"As we live internally so, we affect the external world. Culture is something which we must create or establish starting from our situation as it is, because our rules are actually for ourselves, as human beings. I am not saying this jokingly. I am pretty serious, but I do not want to be too serious. If you become too severe, you will lose your way. On the other hand, if we are playing games with it, we will lose our way. So little by little, with patience and endurance, we must find our way for ourselves."
Suzuki Roshi, 1969
I spent a good deal of time looking at walls in my late twenties.
No, I was not in prison.
For a brief period of time, I was fortunate enough to study in a traditional Zen monastery in the Soto Zen Buddhist tradition started by Suzuki Roshi on the Big Island of Hawai'i.
One afternoon, the senior monk asked me to join him for his daily swim. We bustled down the cow-lined country roads of Waimea in his beat up pick-up truck until we made it to a small beach. He quickly jumped out of the truck and into the water and began swimming out around a cove beside an immense cliff. I followed nervously, even though I was a lifeguard in my teens and a pretty good swimmer in my own right. Truth is, I am not that keen on ocean swimming. I could see all the way to the down- right down to a jagged reef, and it freaked me out. Making matters more precarious- there was a powerful current and Joshin was a strong swimmer, and the beach was famous for shark sitings. He was quickly far out ahead of me, and I became terrified. As we moved farther from the beach and into the choppier water, my thoughts began to run.
What am I doing out here swimming? I am going to drown!
Suddenly as if he had read my thoughts, he sprang from the water in front of me. He jumped out so far of the out of the water so that I could see his feet.
-What the hell ?
Is this guy a water polo player and a monk too? I was too tired to think, so I kept swimming and starting praying that I would not drown. My fear was very real. As anyone that knows water-sports will tell you, fear and panic is exactly why people drown. Suddenly, he did it again! He shot out of the water like a dolphin. Now my head really began to run. He is a flying Zen Monk! I have found a hidden master! How fortunate! As I was dreaming up what incredible abilities he must possess and trying not to sink, I heard him call out to me.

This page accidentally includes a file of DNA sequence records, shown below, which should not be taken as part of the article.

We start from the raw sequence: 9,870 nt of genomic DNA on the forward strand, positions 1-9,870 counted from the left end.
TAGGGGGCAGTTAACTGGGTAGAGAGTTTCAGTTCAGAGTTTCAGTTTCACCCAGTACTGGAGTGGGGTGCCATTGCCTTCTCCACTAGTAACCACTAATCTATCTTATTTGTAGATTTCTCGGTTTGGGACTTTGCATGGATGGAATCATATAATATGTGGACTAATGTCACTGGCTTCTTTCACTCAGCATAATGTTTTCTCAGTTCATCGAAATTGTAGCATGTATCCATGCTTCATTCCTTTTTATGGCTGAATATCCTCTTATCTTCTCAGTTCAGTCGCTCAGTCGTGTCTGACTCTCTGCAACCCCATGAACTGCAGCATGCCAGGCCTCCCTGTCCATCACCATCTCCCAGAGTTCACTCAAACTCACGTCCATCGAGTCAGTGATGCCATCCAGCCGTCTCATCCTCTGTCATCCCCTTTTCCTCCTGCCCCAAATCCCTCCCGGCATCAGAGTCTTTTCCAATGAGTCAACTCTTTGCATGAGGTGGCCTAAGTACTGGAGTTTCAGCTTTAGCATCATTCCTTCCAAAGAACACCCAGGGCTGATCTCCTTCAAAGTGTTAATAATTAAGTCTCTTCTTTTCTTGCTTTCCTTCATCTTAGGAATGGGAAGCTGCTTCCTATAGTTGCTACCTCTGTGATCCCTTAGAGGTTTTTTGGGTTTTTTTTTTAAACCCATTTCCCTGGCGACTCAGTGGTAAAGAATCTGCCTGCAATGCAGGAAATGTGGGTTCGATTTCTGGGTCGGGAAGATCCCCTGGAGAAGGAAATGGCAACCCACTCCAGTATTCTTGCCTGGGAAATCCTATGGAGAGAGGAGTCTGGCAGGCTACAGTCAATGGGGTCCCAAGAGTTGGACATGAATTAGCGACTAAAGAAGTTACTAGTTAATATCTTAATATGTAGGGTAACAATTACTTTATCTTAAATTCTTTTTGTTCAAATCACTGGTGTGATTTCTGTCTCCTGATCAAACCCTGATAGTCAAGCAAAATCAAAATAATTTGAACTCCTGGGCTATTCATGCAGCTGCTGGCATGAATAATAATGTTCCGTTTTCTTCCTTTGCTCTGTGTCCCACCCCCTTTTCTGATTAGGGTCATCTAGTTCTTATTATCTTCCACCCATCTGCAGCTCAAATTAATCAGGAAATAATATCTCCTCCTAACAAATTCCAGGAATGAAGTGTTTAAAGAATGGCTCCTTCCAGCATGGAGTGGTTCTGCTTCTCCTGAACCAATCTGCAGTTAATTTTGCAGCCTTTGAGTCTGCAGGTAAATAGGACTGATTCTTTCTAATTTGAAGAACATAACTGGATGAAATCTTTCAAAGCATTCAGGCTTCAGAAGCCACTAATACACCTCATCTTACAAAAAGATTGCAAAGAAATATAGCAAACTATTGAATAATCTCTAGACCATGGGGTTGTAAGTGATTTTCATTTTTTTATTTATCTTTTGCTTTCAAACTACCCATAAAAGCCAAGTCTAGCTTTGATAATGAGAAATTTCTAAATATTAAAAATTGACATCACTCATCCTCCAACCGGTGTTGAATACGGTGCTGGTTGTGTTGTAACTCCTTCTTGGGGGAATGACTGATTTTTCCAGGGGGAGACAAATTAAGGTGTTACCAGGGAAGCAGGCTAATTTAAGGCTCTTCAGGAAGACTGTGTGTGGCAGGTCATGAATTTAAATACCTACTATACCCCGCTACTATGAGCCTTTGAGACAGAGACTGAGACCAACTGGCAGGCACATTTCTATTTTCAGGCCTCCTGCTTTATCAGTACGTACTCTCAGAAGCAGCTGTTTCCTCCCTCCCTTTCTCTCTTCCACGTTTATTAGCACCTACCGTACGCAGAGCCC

-There are many places to rest, if you'd just stop and look down, you'll see them!
I looked down to see that I was swimming above some outcroppings from the reef just a few feet below the surface. One could easily stop and stand on them. Joshin was only indicating to me where to rest. The irony amuses me to this day. I was so busy worry about keeping up or drowning, that I swam right over the places I could take a rest. I was panic-ridden for no reason at all. There were many safe places right there, in plain view, the whole time.
As we rush through our day, what are we missing? Are we just trying to keep up and keep our head above water? Often, especially as leaders, we will work too hard and drown. Learning to lead is about listening and being inherently mindful. Think (and swim) long-term. Instead of stressing about what we need to do in the beginning, and the more ambitious plans we have, learn to rest and learn the territory in the beginning.
In business today, it is not often that anyone will tell you to slow down and drop urgency, never mind show you where you can rest. Keep in mind that this is not a good thing. Competition can be deadly, especially when it is with ourselves. You do not have to prove anything other than that you are also a human being. When you start a new gig, or you take a new leadership spot, you are just swimming. People will appreciate candor and transparency more than you can imagine. Let some swim ahead, let some fall behind. Just make sure you find the resting places.
If you are realistic and drop urgency--you will succeed. Let the culture shape itself, and you, let the current take you. Let things unfold, and look for the rocks you are swimming over.
That day, Joshin swam back to me and sat on one of the many outcroppings of the reef that dotted the shoreline.
-Are you okay?
-Yeah, I begrudgingly answered.
My bruised ego was only a little more banged up than my feet were from scrambling onto the rock beside him. We sat for a long while out there in the water. He didn't say much generally, but his presence alone was reassuring and comforting. We swam back to shore in silence.
As a leader, your calmness can determine the entire mood of the workplace. During the uncertain period of leadership transition, you can be an anchor in a rough sea. When questioned on matters you feel confident about and on which you have exercised good judgment previously, speak your mind, and do it with grace. Offer people a safe place to rest.
There is never any need to panic. Find the rocks you are swimming over. Take a minute, slow down. No need to rush.
Louis D. LoPraeste is a former corporate strategist (2003-2012) and founder of www.quodfatum.com. If you liked this essay, please take a minute to share it.